#6. College Park (Raleigh, North Carolina)

A parked bicycle on a tree-lined path.

– Neighborhood bike score: 85 (45.7 points greater than Raleigh)
– Neighborhood walk score: 60 (28.7 points greater)
– Neighborhood transit score: 47 (17.6 points greater)

Raleigh’s College Park neighborhood (sometimes called East College Park) is named for the 105-acre Saint Augustine’s University campus, which straddles its border. Saint Augustine’s is a historically Black private Christian college that opened just after the Civil War to train newly emancipated African American teachers. The neighborhood is somewhat pricey ($514,000 median home price) and getting pricier (17.6% increase year over year). Recent street and sidewalk paving in the district make it even more bike- and pedestrian-friendly than in the past. A bike lane on East Jones Street leads cyclists to downtown Raleigh, only a few blocks away, or riders can follow any number of greenway paths or country road loops that tour the city.

meunierd // Shutterstock

#5. Third Ward (Charlotte, North Carolina)

A silver and gold sparkling art sculpture and pedestrians in front of a museum.

– Neighborhood bike score: 77 (45.7 points greater than Charlotte)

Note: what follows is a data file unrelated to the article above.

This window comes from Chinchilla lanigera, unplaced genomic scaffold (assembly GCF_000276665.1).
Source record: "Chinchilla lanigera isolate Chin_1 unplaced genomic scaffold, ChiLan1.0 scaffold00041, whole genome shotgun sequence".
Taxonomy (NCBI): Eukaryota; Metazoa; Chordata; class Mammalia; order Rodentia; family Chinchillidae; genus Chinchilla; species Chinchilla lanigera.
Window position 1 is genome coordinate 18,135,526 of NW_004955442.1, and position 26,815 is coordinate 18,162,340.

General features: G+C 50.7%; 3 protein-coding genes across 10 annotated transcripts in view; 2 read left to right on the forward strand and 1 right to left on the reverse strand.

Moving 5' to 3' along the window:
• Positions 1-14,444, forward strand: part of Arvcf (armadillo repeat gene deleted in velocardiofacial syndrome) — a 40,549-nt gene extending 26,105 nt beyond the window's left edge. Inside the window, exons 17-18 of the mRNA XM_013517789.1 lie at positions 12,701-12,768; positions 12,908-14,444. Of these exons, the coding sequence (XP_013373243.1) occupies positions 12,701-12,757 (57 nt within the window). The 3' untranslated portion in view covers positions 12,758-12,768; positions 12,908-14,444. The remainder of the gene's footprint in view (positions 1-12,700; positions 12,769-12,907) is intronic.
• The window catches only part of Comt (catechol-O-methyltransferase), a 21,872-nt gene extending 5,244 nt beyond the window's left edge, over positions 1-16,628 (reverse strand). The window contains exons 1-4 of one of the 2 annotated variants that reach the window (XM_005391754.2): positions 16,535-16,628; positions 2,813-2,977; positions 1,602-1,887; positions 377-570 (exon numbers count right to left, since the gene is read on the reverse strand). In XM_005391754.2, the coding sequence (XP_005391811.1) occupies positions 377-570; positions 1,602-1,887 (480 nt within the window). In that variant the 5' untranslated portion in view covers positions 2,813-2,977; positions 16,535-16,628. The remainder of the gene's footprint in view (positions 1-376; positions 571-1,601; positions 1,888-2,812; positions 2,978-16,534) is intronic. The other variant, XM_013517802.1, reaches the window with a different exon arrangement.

– Neighborhood walk score: 72 (45.6 points greater)
– Neighborhood transit score: 67 (39.6 points greater)

The average home price of $281,000 in Charlotte’s Third Ward is certainly reasonable when you consider it has enough going for it to earn an A+ grade and rank #6 among 163 Charlotte neighborhoods, according to Niche. About 4 in 5 residents have a college degree, and the average household income is just over $93,000. Located just northeast of downtown Charlotte, the district encompasses one of the city’s largest public parks, Frazier Park. Walking paths meander through the park, and the Irwin Creek Greenway path leads walkers and cyclists downtown. Restaurants serving everything from Irish to Turkish fare, as well as two museums (Bechtler Museum and Mint Museum), give residents and visitors plenty to eat and admire.

CeGe // Shutterstock

#4. Old West Durham (Durham, North Carolina)

A red bridge and path in a park.

– Neighborhood bike score: 85 (47.4 points greater than Durham)
– Neighborhood walk score: 80 (49.7 points greater)
– Neighborhood transit score: 51 (23.5 points greater)

The welcoming message fronting the Old West Durham Neighborhood Association website says it all: “Our neighborhood remains a collection of quiet, tree-lined streets where the front porch is still used for visiting with neighbors.” That can be said of many neighborhoods, especially in the South, but not so much in tech hubs like Durham. The city’s top bike shop, Durham Cycles, is found in this historic neighborhood and rents hybrid and mountain bikes and e-bikes on which riders can explore the nearby Duke University campus or head south for 22 miles on the multi-use American Tobacco Trail. Or you can stick to the Old West neighborhood, whose motto is: “Diversity, Harmony, Community.”

Roberto Galan // Shutterstock

#3. Downtown (Indianapolis, Indiana)

A woman in black and white with a checkered skirt and flag on her bicycle riding down a crowded street.

– Neighborhood bike score: 91 (48.2 points greater than Indianapolis)
– Neighborhood walk score: 81 (50 points greater)
– Neighborhood transit score: 59 (34.1 points greater)